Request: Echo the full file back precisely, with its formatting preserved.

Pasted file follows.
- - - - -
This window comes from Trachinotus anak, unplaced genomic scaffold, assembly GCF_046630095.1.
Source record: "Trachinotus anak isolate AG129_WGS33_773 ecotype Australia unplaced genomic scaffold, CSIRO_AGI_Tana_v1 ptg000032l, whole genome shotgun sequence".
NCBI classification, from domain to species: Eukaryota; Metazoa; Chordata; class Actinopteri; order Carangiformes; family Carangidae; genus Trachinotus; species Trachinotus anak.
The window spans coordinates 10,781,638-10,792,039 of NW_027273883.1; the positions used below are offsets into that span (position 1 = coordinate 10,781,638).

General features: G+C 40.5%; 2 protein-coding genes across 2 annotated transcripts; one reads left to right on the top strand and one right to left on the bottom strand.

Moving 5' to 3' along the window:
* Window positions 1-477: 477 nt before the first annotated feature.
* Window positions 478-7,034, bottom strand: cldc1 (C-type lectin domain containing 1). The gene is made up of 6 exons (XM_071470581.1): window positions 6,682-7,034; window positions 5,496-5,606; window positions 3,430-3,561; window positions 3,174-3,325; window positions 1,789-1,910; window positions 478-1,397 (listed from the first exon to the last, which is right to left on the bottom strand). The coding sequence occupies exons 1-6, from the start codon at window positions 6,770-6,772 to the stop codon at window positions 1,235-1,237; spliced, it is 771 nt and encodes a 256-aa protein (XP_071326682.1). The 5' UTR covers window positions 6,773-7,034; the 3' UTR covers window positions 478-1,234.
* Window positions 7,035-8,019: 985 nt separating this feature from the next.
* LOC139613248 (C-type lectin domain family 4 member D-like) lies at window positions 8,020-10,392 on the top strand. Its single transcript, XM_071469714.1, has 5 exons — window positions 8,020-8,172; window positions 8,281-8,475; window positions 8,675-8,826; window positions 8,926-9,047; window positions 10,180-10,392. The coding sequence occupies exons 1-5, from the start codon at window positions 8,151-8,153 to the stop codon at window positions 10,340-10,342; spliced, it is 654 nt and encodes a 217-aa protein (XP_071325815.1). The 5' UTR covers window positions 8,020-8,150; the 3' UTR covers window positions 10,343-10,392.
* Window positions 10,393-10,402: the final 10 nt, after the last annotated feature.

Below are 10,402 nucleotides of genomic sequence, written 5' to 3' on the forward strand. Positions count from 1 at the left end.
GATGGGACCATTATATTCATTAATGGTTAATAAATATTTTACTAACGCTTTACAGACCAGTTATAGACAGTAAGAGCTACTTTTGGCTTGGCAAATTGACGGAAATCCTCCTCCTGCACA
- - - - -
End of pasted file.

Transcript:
This window comes from Trachinotus anak, unplaced genomic scaffold, assembly GCF_046630095.1.
Source record: "Trachinotus anak isolate AG129_WGS33_773 ecotype Australia unplaced genomic scaffold, CSIRO_AGI_Tana_v1 ptg000032l, whole genome shotgun sequence".
NCBI classification, from domain to species: Eukaryota; Metazoa; Chordata; class Actinopteri; order Carangiformes; family Carangidae; genus Trachinotus; species Trachinotus anak.
The window spans coordinates 10,781,638-10,792,039 of NW_027273883.1; the positions used below are offsets into that span (position 1 = coordinate 10,781,638).

General features: G+C 40.5%; 2 protein-coding genes across 2 annotated transcripts; one reads left to right on the top strand and one right to left on the bottom strand.

Moving 5' to 3' along the window:
* Window positions 1-477: 477 nt before the first annotated feature.
* Window positions 478-7,034, bottom strand: cldc1 (C-type lectin domain containing 1). The gene is made up of 6 exons (XM_071470581.1): window positions 6,682-7,034; window positions 5,496-5,606; window positions 3,430-3,561; window positions 3,174-3,325; window positions 1,789-1,910; window positions 478-1,397 (listed from the first exon to the last, which is right to left on the bottom strand). The coding sequence occupies exons 1-6, from the start codon at window positions 6,770-6,772 to the stop codon at window positions 1,235-1,237; spliced, it is 771 nt and encodes a 256-aa protein (XP_071326682.1). The 5' UTR covers window positions 6,773-7,034; the 3' UTR covers window positions 478-1,234.
* Window positions 7,035-8,019: 985 nt separating this feature from the next.
* LOC139613248 (C-type lectin domain family 4 member D-like) lies at window positions 8,020-10,392 on the top strand. Its single transcript, XM_071469714.1, has 5 exons — window positions 8,020-8,172; window positions 8,281-8,475; window positions 8,675-8,826; window positions 8,926-9,047; window positions 10,180-10,392. The coding sequence occupies exons 1-5, from the start codon at window positions 8,151-8,153 to the stop codon at window positions 10,340-10,342; spliced, it is 654 nt and encodes a 217-aa protein (XP_071325815.1). The 5' UTR covers window positions 8,020-8,150; the 3' UTR covers window positions 10,343-10,392.
* Window positions 10,393-10,402: the final 10 nt, after the last annotated feature.

Below are 10,402 nucleotides of genomic sequence, written 5' to 3' on the forward strand. Positions count from 1 at the left end.
GATGGGACCATTATATTCATTAATGGTTAATAAATATTTTACTAACGCTTTACAGACCAGTTATAGACAGTAAGAGCTACTTTTGGCTTGGCAAATTGACGGAAATCCTCCTCCTGCACA